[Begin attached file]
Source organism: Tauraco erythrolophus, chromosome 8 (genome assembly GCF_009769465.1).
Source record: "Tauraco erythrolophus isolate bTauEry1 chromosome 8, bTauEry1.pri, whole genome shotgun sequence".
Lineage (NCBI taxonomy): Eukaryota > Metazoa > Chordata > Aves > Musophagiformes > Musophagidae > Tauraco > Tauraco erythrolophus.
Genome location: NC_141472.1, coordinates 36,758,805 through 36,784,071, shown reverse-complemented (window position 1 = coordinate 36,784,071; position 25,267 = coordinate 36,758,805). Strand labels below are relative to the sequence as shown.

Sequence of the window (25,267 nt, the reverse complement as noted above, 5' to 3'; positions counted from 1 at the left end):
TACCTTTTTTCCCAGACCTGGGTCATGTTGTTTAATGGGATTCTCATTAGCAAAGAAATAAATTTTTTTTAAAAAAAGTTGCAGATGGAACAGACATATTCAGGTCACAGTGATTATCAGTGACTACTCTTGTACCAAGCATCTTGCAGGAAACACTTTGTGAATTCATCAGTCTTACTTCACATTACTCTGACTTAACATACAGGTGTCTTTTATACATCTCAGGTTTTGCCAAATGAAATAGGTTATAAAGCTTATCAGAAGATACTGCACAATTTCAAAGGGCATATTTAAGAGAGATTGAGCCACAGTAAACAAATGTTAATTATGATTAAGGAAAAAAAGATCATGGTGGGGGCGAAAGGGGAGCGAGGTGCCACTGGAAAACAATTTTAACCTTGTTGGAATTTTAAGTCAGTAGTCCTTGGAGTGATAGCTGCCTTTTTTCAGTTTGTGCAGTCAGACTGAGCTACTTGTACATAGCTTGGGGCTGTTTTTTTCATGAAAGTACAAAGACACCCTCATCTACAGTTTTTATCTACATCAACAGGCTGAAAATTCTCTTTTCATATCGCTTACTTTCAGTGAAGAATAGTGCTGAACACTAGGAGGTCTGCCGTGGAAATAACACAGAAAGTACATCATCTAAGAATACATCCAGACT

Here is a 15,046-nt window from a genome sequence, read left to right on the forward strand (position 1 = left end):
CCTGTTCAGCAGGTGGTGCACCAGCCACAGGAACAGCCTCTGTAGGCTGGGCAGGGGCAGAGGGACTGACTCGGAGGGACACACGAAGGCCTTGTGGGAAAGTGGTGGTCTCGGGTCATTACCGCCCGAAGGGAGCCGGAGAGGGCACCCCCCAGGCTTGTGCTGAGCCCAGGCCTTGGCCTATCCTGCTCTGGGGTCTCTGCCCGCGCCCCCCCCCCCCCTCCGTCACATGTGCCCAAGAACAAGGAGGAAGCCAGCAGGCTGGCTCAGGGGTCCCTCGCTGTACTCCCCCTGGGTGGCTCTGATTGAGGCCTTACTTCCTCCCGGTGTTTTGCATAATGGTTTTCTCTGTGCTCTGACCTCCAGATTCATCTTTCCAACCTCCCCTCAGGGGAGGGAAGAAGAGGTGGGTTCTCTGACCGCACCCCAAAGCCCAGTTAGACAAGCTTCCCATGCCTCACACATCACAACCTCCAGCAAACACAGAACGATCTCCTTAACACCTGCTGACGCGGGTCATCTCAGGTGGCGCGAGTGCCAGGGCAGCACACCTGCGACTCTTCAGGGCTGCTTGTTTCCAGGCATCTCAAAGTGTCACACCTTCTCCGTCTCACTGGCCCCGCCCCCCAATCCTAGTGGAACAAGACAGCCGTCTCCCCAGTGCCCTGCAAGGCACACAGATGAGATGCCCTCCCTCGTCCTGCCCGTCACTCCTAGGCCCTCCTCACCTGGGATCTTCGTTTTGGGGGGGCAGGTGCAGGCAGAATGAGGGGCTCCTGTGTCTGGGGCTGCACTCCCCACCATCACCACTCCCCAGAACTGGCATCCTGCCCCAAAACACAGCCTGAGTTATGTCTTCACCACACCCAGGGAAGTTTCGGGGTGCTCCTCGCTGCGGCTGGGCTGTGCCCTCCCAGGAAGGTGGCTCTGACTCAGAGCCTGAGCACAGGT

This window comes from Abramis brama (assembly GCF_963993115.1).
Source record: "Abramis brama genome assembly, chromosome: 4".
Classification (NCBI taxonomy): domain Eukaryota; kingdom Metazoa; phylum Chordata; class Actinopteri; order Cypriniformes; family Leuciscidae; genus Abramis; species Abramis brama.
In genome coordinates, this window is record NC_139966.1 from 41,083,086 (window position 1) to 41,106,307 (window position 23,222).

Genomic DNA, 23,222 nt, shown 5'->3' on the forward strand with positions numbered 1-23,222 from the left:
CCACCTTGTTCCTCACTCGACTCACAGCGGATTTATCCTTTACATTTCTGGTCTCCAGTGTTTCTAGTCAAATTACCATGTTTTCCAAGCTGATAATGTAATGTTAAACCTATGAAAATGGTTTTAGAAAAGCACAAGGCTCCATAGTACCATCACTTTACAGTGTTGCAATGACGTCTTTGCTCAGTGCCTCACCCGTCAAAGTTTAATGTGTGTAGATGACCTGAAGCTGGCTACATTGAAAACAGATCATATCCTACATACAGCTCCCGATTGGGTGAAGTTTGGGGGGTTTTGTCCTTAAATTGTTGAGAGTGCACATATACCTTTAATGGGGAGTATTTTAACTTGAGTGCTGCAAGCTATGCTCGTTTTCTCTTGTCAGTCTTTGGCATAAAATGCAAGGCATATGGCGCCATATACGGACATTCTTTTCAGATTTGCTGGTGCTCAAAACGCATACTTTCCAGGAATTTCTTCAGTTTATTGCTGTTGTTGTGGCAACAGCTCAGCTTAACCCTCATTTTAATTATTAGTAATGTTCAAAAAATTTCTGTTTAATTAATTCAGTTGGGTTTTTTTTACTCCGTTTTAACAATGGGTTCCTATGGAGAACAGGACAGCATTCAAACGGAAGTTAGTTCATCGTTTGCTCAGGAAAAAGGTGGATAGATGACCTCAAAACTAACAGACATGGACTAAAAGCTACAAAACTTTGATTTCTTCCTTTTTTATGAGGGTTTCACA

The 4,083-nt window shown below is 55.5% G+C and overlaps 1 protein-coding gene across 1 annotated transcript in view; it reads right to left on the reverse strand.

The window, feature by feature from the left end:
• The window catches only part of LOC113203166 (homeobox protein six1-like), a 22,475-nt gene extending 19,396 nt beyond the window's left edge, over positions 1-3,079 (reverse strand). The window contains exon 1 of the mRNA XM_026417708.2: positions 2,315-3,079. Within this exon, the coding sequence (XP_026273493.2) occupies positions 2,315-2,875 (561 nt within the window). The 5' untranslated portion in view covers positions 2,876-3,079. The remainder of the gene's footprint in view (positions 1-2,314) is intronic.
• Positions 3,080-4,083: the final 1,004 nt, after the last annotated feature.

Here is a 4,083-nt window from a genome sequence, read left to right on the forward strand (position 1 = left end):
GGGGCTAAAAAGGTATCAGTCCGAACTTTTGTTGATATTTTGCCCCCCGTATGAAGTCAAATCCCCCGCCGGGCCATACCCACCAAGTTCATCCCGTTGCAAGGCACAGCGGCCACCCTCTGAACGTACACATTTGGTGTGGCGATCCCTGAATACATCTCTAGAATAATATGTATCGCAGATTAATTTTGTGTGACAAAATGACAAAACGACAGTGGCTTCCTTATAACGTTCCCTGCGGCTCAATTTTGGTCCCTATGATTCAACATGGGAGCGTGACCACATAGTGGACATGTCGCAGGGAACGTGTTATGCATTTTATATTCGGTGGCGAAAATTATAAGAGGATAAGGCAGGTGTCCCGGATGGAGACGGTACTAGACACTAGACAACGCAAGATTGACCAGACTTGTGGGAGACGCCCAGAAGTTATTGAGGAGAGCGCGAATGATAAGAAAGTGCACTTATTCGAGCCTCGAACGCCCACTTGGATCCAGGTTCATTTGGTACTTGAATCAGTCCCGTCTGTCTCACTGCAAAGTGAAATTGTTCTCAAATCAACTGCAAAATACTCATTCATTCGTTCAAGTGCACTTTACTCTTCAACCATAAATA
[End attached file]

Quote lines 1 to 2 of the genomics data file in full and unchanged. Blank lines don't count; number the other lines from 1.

Source organism: Tauraco erythrolophus, chromosome 8 (genome assembly GCF_009769465.1).
Source record: "Tauraco erythrolophus isolate bTauEry1 chromosome 8, bTauEry1.pri, whole genome shotgun sequence".